Micro-workshops: The time has come

I have been facilitating training workshops for over a decade now. I have facilitated many week-long retreats and designed and conducted hundreds of two-day and one-day training programs. However, what I enjoy facilitating the most, and find the most effective for employee skill development, is the micro-workshop format.

Micro-workshops: a working definition

A micro-workshop is an intense four-hour, live, face-to-face training experience that is focused on a single learning objective and provides sufficient time for exploration, practice, feedback, and rich peer-to-peer and peer-to-expert interaction.

Micro-workshops are not the classroom equivalent of micro-learning. They are not short (5 to 10 minutes) learning bytes that are mostly consumed online. A micro-workshop is a focused and intense learning experience that is broken into smaller 45 to 60-minute sessions (we call them skill drills) that are paced to match the attention span of adult learners.

Here my arguments for why micro-workshops present a powerful alternative to (if not completely replace) the traditional classroom training format.

 

#1 They do one thing, and, do it well

Most training programs try to achieve too much. A single day’s agenda often includes several topics, many different concepts, principles, and learning objectives. This flies in the face of what we know about how humans learn. We usually learn one thing at a time and need enough practice, feedback, and support for learning to turn into real world skills.

By strictly focusing on a single objective, micro-workshops dive deep into topics and provide feedback and guidance to participants on a single concept or skill. Facilitators are not in a hurry to move on to the next session and complete a full training agenda with many topics and concepts.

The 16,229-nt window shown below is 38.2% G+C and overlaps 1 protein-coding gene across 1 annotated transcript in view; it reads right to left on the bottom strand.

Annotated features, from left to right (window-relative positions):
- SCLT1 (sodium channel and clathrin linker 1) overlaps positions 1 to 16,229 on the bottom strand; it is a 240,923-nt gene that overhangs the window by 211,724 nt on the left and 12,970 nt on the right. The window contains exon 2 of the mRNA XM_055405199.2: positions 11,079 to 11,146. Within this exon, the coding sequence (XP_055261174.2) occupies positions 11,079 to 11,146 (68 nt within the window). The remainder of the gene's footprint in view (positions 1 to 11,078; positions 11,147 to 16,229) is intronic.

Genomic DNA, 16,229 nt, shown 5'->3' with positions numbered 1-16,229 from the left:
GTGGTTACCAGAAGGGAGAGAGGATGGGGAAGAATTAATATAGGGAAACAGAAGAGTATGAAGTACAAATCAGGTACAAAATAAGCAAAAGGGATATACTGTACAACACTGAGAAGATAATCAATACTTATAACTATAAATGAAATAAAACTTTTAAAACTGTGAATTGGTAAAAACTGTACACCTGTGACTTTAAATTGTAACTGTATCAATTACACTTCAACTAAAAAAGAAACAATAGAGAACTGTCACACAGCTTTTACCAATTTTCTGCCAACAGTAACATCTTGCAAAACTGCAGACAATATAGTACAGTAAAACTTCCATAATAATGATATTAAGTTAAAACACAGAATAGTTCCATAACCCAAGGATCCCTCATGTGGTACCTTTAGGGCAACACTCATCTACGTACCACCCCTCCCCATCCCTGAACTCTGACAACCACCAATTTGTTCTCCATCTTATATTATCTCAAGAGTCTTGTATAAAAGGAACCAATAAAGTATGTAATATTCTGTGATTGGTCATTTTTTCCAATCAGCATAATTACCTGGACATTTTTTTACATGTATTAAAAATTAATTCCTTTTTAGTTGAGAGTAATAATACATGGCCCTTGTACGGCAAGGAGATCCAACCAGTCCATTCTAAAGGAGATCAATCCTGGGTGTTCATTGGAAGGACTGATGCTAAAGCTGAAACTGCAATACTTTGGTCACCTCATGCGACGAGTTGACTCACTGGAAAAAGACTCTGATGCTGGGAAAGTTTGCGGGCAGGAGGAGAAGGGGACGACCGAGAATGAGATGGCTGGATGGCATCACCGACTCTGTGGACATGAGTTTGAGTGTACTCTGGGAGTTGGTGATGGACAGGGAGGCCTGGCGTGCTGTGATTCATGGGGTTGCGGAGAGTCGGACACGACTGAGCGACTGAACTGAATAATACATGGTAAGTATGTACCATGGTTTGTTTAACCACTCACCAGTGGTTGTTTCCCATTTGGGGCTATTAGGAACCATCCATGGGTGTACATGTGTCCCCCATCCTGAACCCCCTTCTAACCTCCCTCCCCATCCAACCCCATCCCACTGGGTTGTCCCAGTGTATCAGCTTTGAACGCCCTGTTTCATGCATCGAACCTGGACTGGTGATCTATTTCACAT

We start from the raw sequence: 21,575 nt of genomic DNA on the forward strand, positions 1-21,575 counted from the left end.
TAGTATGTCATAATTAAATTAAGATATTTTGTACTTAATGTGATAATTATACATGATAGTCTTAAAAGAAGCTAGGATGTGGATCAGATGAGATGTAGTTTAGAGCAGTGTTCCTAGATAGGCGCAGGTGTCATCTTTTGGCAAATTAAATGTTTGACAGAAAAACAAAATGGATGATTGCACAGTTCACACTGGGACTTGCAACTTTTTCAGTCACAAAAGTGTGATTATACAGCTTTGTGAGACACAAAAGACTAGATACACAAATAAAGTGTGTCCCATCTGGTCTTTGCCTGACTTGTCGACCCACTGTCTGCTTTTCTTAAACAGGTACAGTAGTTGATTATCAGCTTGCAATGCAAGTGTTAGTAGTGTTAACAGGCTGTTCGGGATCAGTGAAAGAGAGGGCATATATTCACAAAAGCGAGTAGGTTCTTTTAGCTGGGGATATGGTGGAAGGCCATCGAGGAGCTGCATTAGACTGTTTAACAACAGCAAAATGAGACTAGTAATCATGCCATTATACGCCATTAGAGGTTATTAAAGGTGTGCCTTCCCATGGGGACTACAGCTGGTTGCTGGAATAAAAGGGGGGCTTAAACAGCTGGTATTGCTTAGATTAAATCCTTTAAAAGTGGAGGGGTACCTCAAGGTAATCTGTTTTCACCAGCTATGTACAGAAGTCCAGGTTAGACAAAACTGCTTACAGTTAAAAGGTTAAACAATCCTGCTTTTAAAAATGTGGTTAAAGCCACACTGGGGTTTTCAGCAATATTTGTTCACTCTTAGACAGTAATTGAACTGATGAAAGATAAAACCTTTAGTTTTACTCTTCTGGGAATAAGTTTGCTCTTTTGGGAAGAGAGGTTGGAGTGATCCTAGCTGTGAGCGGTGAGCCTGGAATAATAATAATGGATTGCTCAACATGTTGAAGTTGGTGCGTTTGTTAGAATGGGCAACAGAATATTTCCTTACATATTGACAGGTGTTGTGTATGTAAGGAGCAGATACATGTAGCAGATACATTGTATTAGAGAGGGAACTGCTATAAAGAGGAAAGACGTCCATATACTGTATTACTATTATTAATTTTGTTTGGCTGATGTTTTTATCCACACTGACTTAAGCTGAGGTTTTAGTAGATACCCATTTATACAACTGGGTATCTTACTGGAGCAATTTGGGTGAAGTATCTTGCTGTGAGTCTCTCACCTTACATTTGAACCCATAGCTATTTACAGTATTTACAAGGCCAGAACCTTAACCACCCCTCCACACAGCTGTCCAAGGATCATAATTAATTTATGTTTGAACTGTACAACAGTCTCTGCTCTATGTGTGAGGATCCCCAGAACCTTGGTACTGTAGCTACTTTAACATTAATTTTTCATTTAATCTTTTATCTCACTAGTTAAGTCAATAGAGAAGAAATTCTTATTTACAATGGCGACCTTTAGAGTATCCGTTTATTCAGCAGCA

#2 They are tuned to the attention span of adult learners

While attention span is a hotly debated subject, it is clear from research that an average adult cannot stay attentive for more than 30 to 40 minutes at a stretch. Traditional training programs are built around sessions that last several hours. This is way beyond the average attention span of adults.

Micro-workshops consist of sessions that last 30 to 45 minutes, just as long as learners can stay engaged. Each session is an intense cognitive and emotional workout involving concept discovery, elaboration, and practice.

 

#3 No ornamental design elements mean more focused learning

By restricting a tweet to 140 characters, Twitter ensures that every character in a tweet is used effectively. The design of a micro-workshop is similar.

A traditional, full-day training program has several overheads and inefficiencies built into its very structure and design. Usual training programs need to have icebreakers, activities, breaks, and a 45-minute lunch hour. There are complete books and websites dedicated to training icebreakers, games, and activities. If one calculates the effective training hours in an eight-hour training, it turns out to be only five to six hours.

A micro-workshop, on the other hand, has only one short break, it needs no icebreaker, or, time-wasting exercises and activities. A micro-workshop cannot afford to have any slack time, so it is action from the word ‘Go.’